Does the culpability (or guilt) for this musical pasteurization lie with the mass media?

The artist is never guilty. The artist is always a victim. Now, everyone here is an adult. Each one of us is responsible for their choices. I believe that a lot. Because everything that happens in your life is the result of your choices in the past. And that goes for the artist and the music they make. But in this case, the artist has basic skills for negotiation (to know his rights and how to put his music out there), so it depends on other professionals. I speak from experience. In this way, the artist is the most fragile figure, from this point of view. They are good at creating, but when it comes to business management there will always be something left to be desired. Money is another ‘problem’ in this question, because we live in an era where to earn has become indiscriminately the main objective. This neo-capitalism that we have been living since the 2000s is voracious and reinvents itself. It is able to transform into a product the work of a band that is questioning the values ​​of that culture. Capitalism does this. I am not a communist, but I am fully aware of the damage that this wild capitalism causes in our lives. Everything turns into a product. A business that starts well, automatically gets offers to be bought by a larger company. In a way, the labels have gone through this. Today artists also face this problem despite the ease of recording and releasing on the Internet. But there is still a difficulty appearing on the Internet. Spotify is a space, to some extent, that is democratic. Anyone can put the music there. However, how can you stand out in the middle of it!?

You are in a sea of ​​people. Who’s gonna stick out?

I find it very difficult because you need strategies. It is a world that is still being built, so it is still very difficult. I came from the world of vinyl records. At that time, some rules were bad, but very clear. Jabá (payola) has always existed. And it still exists. So you either accept it or you don’t. When we released our records in the 1980s, radio was an extremely diverse thing. And radio is very important for Brazilian music. At that time, there was a political will on the radio that did not depend so much on profit in that moment. It was profitable, but it did not have to be too profitable. And today, everyone is looking for results. Previously there was a willingness to listen to a song different from the other. And today, I insist, we are moving more and more towards monoculture. I find this extremely dangerous, for a country as culturally rich as ours. Brazil is a unique country, because here we have a combination of indigenous culture, the culture that came from Africa and the culture that came from Europe, which does not exist anywhere else on the planet. Brazilian music is simply the manifestation of our cultural traits. I worry about it and I’m proud of our diversity. I defend it tooth and nail in the programs I have on radio (Globo) and on TV (Canal Brasil).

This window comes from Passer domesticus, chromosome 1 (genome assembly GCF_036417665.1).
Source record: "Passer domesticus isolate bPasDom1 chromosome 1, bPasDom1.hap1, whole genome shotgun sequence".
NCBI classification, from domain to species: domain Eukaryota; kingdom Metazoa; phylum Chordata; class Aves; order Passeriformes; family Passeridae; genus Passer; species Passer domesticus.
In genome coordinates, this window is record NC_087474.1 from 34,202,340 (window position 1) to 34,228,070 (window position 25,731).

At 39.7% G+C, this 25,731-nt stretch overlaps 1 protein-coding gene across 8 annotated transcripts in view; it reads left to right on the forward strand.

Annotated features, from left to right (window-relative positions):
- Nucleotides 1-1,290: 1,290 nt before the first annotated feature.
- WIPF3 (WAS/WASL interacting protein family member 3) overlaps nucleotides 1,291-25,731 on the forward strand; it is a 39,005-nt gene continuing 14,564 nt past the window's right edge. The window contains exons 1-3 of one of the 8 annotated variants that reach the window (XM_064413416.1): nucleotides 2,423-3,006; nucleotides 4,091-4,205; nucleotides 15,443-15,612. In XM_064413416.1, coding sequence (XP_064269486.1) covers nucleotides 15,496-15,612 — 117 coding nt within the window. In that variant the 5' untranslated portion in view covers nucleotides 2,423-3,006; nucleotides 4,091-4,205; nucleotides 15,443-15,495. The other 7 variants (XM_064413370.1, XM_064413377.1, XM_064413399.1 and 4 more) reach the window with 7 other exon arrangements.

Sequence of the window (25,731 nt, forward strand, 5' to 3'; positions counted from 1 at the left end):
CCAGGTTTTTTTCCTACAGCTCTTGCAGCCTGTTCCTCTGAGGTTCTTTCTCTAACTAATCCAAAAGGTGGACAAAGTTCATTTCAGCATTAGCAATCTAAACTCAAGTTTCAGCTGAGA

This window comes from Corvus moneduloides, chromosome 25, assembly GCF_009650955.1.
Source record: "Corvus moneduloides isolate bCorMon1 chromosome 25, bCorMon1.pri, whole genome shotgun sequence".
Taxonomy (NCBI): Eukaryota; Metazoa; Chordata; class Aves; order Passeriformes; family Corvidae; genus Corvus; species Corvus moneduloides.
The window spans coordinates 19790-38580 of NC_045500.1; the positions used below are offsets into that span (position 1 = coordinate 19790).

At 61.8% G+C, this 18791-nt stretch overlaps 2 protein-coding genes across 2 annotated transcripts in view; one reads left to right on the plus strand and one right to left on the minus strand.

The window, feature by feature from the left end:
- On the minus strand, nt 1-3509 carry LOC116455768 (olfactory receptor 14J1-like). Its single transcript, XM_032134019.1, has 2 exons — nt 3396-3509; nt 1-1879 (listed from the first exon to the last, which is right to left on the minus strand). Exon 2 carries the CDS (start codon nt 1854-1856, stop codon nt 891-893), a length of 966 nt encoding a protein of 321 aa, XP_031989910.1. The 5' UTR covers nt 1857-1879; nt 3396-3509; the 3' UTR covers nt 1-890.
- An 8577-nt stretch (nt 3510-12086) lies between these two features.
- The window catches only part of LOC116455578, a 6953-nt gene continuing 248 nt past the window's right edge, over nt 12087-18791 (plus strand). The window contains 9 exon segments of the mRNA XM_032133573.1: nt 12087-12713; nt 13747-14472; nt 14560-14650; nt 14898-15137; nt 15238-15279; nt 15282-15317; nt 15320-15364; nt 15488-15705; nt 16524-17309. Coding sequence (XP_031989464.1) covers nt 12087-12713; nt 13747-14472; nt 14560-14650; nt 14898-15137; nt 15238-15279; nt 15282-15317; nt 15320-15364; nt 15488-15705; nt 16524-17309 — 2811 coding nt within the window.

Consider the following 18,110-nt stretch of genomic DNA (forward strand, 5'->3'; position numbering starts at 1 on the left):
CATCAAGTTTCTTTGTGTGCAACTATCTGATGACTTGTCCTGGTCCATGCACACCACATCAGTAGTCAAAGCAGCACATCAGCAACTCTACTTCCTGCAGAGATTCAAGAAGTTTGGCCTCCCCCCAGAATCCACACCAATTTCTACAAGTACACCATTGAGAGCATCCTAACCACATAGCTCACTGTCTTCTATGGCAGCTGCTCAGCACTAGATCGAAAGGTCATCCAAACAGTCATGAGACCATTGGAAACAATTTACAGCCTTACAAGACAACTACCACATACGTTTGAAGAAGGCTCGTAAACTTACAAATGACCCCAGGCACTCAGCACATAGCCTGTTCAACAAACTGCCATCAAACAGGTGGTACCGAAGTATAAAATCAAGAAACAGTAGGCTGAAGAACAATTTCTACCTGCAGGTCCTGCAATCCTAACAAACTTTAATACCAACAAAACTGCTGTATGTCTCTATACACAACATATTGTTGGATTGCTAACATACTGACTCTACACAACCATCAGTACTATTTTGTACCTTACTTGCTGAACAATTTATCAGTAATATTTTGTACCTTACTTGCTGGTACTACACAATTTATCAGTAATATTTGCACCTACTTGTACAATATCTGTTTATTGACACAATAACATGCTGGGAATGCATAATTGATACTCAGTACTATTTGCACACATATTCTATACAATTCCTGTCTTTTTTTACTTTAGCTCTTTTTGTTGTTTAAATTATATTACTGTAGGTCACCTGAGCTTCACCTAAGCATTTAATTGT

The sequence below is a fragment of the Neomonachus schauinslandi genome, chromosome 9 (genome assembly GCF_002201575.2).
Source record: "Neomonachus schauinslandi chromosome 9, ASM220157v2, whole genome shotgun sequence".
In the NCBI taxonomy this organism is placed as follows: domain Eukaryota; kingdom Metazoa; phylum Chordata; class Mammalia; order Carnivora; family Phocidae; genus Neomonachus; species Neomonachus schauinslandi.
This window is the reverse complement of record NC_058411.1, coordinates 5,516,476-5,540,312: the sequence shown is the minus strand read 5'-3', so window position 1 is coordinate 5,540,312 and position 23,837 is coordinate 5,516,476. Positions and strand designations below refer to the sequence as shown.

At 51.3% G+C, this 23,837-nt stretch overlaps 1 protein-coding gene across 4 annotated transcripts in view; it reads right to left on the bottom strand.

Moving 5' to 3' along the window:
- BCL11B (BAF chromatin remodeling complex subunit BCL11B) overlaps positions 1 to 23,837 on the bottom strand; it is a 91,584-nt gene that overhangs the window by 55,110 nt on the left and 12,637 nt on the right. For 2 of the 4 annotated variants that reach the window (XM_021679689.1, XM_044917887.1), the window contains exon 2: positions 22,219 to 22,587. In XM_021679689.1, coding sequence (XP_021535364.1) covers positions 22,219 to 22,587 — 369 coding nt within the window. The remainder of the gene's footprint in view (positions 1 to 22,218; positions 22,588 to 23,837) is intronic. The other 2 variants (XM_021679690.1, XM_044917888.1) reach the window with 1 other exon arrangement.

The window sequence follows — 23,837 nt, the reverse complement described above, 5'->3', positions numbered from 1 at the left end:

So we need to know the roots of our music, and most importantly, our history?

Without doubt. You see, I have two daughters, 12 and 15 years old, in school. They study European history. So I ask “why don’t people know the history of Africa or of South America?”

It’s not for the lack of material or interest?

There is no documentary?? There is! The history of our neighbours is not taught in Brazilian schools. No-one knows the history of Argentina, Colombia, Chile, Uruguay (in the case of Uruguay and Paraguay this is partly due to the war). They know far less about the history of Africa. Why do the people only know the history of Europe? What’s the reason for this? Knowledge of Brazilian music should be a consequence of the knowledge of our own history, of the origins of our people. We have great thinkers: Roberto Freire, Darcy Ribeiro. I ask myself: “these people, are they studied in schools?” Great thinker, Roberto Freire (pernambucano), he had a vision about Brazil, about slavery, about the killing of indigenous people. Is this discussed or debated in the classroom? Not necessarily no?! I think this is a shame. Therefore, it’s our obligation (as cultural agents with a conscience) to fight against this.